Far from the madding crowd’s ignoble strife,
     Their sober wishes never learn’d to stray;
Along the cool sequester’d vale of life
     They kept the noiseless tenor of their way.

Yet ev’n these bones from insult to protect,
     Some frail memorial still erected nigh,
With uncouth rhymes and shapeless sculpture deck’d,
     Implores the passing tribute of a sigh.

Their name, their years, spelt by th’ unletter’d muse,
     The place of fame and elegy supply:
And many a holy text around she strews,
     That teach the rustic moralist to die.

And here we close with Chesterton’s brief version, intentionally bearing the same title. It is both somber (in the first two sincere stanzas) and scathing (in the last verse). I am certain citizens of many nations would nod in agreement if this elegy was applied to their own countries.

Elegy in a Country Churchyard
by G.K. Chesterton

The men that worked for England
They have their graves at home:
And birds and bees of England
About the cross can roam.

But they that fought for England,
Following a falling star,
Alas, alas for England
They have their graves afar.

And they that rule in England,
In stately conclave met,
Alas, alas for England
They have no graves as yet.

Learning New Words

March 24, 2021 — 25 Comments

When you encounter an unfamiliar word, do you consider that inconvenient, or exciting?

I encountered a new word today. I read a lot, but rarely do I encounter an unfamiliar word.* I share it with you because of its peculiar meaning. You may want to use it sometime. The drawback is that it is a tad antiquated (thus its unfamiliarity). The word is “Panglossian.”

My “passing” grade in the study of Classical Greek in 1977 suggested the word might mean multi-lingual, since pan means “all,” and glossa means languages or tongues. I was wrong—but for a very odd reason.

Panglossian, you see, doesn’t refer to the literal meaning of its root words. It is based on the qualities of a character created by Voltaire for his satirical novella, Candide. Ironically, Voltaire presumably christened his professor of métaphysico-théologo-cosmolonigologie with this nomen⁑ because of its actual meaning.

The adjective Panglossian, however, has a completely distinct definition. Its difference was signaled for me by the capitalization of the first letter. Fans of Voltaire (among whom I do not count myself, or C.S. Lewis, for that matter) may already know its meaning. a definition, trust me, we shall get to momentarily.

First, I want to share C.S. Lewis’ observation about Voltaire, a Deist who was a savage critic of Christianity. In his autobiography Lewis includes the philosopher in a list of people he considered allies during his own season of atheism.

All the books were beginning to turn against me. Indeed, I must have been as blind as a bat not to have seen, long before, the ludicrous contradiction between my theory of life and my actual experiences as a reader.

George MacDonald had done more to me than any other writer; of course it was a pity he had that bee in his bonnet about Christianity. He was good in spite of it. Chesterton had more sense than all the other moderns put together; bating, of course, his Christianity. Johnson was one of the few authors whom I felt I could trust utterly; curiously enough, he had the same kink. Spenser and Milton by a strange coincidence had it too.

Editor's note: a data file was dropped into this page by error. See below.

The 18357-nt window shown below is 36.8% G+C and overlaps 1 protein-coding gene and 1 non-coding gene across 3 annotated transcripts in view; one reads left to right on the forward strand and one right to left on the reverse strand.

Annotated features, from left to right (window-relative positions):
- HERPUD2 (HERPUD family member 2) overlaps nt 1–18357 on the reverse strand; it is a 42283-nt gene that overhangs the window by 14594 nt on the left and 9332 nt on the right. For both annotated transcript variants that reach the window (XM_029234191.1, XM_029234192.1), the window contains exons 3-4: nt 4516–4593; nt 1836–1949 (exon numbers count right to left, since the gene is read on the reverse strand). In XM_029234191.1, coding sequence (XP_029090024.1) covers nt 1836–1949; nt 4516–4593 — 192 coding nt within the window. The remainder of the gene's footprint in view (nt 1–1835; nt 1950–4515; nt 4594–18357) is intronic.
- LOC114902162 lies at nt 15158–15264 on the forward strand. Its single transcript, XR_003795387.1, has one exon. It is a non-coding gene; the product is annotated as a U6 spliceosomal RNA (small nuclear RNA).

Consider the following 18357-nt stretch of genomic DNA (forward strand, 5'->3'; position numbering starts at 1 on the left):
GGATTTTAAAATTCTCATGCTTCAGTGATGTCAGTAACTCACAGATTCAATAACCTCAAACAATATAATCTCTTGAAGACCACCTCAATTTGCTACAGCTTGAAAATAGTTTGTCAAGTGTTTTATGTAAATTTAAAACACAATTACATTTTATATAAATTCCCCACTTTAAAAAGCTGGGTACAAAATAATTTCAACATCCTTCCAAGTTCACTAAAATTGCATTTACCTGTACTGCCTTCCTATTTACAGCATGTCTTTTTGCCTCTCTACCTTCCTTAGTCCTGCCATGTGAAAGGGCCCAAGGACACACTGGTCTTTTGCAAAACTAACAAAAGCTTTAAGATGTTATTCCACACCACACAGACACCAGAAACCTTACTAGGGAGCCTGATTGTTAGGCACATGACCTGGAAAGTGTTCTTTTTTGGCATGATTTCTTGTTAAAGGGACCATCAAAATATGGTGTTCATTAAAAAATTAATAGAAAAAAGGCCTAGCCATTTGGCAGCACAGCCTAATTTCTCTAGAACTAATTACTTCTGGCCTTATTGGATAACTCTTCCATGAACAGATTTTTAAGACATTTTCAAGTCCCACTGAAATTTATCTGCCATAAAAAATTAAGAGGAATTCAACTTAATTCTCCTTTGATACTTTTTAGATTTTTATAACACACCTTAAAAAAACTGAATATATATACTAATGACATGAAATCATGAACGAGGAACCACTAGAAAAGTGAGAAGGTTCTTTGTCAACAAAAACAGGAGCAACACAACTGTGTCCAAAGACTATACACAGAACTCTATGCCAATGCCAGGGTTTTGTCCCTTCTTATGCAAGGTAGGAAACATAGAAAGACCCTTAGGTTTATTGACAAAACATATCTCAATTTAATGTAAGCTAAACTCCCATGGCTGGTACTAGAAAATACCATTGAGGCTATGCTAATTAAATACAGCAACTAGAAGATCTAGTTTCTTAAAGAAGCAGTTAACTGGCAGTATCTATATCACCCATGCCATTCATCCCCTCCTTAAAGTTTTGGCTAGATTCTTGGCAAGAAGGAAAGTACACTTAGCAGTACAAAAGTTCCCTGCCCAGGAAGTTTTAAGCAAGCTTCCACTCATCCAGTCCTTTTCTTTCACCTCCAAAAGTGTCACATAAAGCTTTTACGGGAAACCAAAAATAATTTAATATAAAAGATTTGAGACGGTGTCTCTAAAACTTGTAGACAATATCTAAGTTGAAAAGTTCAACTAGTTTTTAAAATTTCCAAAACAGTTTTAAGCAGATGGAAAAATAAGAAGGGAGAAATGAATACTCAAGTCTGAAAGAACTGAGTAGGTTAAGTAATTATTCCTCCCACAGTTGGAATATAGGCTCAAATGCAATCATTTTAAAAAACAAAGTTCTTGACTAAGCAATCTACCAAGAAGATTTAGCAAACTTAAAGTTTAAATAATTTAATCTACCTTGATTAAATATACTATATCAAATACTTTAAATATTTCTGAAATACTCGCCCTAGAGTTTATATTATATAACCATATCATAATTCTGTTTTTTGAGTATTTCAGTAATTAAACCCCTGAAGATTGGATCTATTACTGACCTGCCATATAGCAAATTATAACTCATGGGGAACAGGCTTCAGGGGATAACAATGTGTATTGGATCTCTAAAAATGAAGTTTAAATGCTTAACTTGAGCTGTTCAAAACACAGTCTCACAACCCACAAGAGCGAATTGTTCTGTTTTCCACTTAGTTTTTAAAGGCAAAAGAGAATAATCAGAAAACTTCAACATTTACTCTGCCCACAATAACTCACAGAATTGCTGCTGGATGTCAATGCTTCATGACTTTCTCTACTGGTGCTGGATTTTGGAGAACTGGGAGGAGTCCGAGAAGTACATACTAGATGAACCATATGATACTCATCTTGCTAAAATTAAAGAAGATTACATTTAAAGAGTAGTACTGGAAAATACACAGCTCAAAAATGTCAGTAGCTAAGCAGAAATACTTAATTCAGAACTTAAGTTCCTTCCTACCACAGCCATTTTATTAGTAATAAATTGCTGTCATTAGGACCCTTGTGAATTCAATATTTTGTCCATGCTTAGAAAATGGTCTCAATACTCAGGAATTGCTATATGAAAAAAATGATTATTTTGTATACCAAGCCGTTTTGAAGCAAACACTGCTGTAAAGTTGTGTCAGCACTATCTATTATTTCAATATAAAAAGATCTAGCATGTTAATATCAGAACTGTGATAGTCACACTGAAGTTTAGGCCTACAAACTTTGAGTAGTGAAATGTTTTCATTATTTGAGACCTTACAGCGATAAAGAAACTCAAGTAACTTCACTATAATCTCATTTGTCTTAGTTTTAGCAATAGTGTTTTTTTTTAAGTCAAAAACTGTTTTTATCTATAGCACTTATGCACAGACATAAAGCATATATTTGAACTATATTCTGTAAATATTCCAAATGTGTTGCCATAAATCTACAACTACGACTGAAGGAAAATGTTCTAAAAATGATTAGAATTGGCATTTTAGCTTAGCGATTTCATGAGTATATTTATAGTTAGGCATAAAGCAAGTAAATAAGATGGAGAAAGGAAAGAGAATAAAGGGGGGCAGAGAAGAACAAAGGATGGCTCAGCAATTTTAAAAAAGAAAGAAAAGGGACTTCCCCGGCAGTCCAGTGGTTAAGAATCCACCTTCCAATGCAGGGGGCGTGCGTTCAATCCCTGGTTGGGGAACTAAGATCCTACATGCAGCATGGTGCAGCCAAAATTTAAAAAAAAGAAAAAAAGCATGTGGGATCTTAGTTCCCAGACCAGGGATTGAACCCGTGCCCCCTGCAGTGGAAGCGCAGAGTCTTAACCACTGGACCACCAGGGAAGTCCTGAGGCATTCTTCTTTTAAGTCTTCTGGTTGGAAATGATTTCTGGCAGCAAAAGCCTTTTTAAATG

Even among ancient authors the same paradox was to be found. The most religious (Plato, Aeschylus, Virgil) were clearly those on whom I could really feed.

On the other hand, those writers who did not suffer from religion and with whom in theory my sympathy ought to have been complete—Shaw and Wells and Mill and Gibbon and Voltaire—all seemed a little thin; what as boys we called “tinny.” It wasn’t that I didn’t like them. They were all (especially Gibbon) entertaining; but hardly more. There seemed to be no depth in them. They were too simple. (Surprised by Joy).

Voltaire’s religious views aside, in Dr. Pangloss he devised a character energized by an incurable optimism. From that characterization, fifty years after Voltaire’s work another writer derived the adjective. If you are like me, knowing a word’s etymology—its origin and history—is intrinsically satisfying.

So, as Merriam Webster says: Pan·​gloss·​ian | pan-ˈglä-sē-ən was first used in 1831 to describe someone or something as being “marked by the view that all is for the best in this best of possible worlds: excessively optimistic.”

And, since the minting of new words is an ongoing process, it comes as no surprise panglossian has spawned variations.

According to a word research site, “writers have since made several compounds out of his name, such as Panglossic and Panglossism, but the adjective Panglossian is by far the most common and is frequently found even today.”

I encountered the word in an interesting First Things essay entitled “The Gospel According to Dickens.” The author describes Dickens’ hopeful tone and confidence, but declares “Dickens was not Panglossian, however. He expressed scorn for the society that insults and injures the weak and vulnerable.”

While I’m neither panglossic nor inclined in the least to panglossism, I’m glad such people exist. Their naiveté makes this world of ours far more interesting.⁂


* This is true, aside from specific “names” of things like an animal genus (e.g. trochilidae for hummingbirds or urochordate for the beloved sea squirt), or a pharmaceutical (e.g. Unituxin or Tecfidera). The business channel CNBC reports: